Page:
There were many rumours of money being offered for the heads of journalists. Personally I wasn't sure about it and in fact any evidence there's been of journalists that the Taleban have captured they've returned them. A Canadian recently was returned, in fact in the last few days, safely and well across the Pakistani border, as was a British journalist. So I don't particularly believe that. There are a lot of rumours flying around, there are a lot of journalists in the area. I'm afraid if you get a lot of journalists together stories can move very quickly even if they're not actually true.

Newshost:
Very well. Next question is from Barbara Finch, she's turning to the political history of Afghanistan and you've been reporting from there for quite some years now. She says that back in the 1980s the Afghan government invited the Russians into the country to help them against the US backed Mujahideen and so it's not quite right to say the Russians invaded the country.

Phil Rees:
I consider that a nuance of history. There was a faction in the ruling elite that did invite the Russians in but this was a very pro-Russian/pro-Soviet aspect of the ruling elite. There'd been a coup there the year earlier and in fact Afghanistan was in a mess and I don't think the majority of Afghans would say that the Soviets were welcome there. Therefore I think the term invasion is quite proper, there was military - several thousand of their troops and you know I would consider that an invasion.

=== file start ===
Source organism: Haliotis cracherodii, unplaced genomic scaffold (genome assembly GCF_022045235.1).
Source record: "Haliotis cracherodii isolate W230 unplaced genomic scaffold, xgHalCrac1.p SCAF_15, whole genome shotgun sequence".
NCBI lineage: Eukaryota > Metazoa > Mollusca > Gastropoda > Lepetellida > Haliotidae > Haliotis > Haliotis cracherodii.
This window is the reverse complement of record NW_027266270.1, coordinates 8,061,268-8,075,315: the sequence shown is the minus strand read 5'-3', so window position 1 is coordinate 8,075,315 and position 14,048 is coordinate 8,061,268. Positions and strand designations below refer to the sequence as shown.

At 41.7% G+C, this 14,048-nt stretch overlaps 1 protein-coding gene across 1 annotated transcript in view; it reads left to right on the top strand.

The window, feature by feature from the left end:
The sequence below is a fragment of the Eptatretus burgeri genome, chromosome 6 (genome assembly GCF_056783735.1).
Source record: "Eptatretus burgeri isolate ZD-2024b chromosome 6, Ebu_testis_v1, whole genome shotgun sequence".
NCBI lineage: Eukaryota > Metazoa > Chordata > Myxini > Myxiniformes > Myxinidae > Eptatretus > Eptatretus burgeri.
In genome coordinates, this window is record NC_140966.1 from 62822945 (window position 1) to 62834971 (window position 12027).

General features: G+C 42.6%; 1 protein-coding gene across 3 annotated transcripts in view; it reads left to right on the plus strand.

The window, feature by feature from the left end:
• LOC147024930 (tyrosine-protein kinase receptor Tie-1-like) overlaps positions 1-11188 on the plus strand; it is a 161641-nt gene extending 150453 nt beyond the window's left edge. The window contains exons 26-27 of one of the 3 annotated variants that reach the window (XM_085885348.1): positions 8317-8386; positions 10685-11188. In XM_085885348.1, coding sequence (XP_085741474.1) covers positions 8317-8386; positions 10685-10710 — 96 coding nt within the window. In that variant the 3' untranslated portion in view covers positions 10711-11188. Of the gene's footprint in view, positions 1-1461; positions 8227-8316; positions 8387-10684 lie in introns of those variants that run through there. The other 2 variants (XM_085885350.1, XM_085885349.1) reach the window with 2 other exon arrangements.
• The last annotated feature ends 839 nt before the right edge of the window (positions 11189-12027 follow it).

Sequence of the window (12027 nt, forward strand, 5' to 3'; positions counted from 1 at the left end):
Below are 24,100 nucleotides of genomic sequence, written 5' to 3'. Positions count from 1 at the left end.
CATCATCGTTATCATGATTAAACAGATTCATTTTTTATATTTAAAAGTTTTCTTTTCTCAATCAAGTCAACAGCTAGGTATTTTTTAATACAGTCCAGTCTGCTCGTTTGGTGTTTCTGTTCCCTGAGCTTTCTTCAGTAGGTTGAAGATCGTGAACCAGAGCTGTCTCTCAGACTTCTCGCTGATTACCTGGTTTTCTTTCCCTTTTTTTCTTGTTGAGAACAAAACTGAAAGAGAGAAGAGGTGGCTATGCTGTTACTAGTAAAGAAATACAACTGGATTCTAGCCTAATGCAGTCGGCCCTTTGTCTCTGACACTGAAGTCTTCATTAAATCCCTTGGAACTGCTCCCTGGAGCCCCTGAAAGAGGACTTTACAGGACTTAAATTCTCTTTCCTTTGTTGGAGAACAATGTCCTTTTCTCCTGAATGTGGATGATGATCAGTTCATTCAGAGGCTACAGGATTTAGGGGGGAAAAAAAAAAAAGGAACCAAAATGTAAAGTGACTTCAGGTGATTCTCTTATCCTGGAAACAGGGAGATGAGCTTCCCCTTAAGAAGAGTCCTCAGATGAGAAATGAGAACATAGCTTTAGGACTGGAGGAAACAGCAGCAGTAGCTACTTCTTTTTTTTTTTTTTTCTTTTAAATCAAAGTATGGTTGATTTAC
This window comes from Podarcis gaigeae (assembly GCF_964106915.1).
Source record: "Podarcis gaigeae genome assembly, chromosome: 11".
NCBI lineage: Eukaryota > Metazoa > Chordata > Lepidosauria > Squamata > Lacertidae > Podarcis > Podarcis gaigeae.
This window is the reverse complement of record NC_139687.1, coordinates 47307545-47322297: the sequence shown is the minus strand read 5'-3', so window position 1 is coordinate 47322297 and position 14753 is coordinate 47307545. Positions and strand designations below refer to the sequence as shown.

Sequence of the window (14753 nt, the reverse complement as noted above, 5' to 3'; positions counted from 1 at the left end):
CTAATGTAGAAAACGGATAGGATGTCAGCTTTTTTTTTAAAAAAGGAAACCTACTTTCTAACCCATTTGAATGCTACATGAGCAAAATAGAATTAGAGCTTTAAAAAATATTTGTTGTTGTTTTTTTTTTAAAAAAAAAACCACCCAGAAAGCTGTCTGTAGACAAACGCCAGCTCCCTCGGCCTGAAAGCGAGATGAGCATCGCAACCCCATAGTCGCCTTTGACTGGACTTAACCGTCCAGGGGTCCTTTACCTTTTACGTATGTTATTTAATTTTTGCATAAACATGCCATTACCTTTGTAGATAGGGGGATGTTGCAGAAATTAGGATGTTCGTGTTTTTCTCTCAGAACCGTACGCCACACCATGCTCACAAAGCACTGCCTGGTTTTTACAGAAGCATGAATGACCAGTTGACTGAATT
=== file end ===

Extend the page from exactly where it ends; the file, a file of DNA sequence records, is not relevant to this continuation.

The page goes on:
Newshost:
Very well. She goes on to say the government then was doing more for human rights and education than has been the case since - do you think that's true?

Phil Rees:
I think it probably is true. Certainly the Soviet Union did respect women's rights, they brought schools to Afghanistan. The problem for the Russian influence then, the Russians had tried to influence Afghanistan from in fact the 1960s, is that it was only amongst the urban elite who benefited from this and the rebellion which overthrew the Russian government there - the Russian supported government - was one that came from the countryside and these were people who never benefited from that and who continued with their traditions, which certainly in terms of women's rights did not afford the types of opportunity and employment and in the home that the Russians had provided to those in the urban areas.

Newshost:
You noted more than once in your film that even in the non-Taleban controlled areas women seemed more comfortable hidden under burkas - why do you think that was?

Phil Rees:
Well this is the culture that has been in Afghanistan for many, many years. The Taleban did impose the code - the cultural code - more strictly than perhaps the Mujahideen, the Northern Alliance as they were then. The Taleban had religious beliefs that tried to enforce it. But nevertheless for most women this was the way they were brought up to behave and to wear - this is a clothing custom there. I think most in the West regard this as a very suppressing activity to have to wear the burka and I mean personally I would agree but nevertheless this has been the culture of their country for hundreds of years and for most women they have done this - it doesn't matter who the rulers were - probably 95% of women, and I'm guessing there, would have worn the burka even during the time of the Soviet occupation and during the time of Mujahideen.

Newshost:
Very well. Tamara Dragadze, she's formerly the co-director of London's Centre for Caucasian and Central Asian studies: What do you think will happen to drug trafficking in what she calls "the post-Taleban quagmire."

Phil Rees: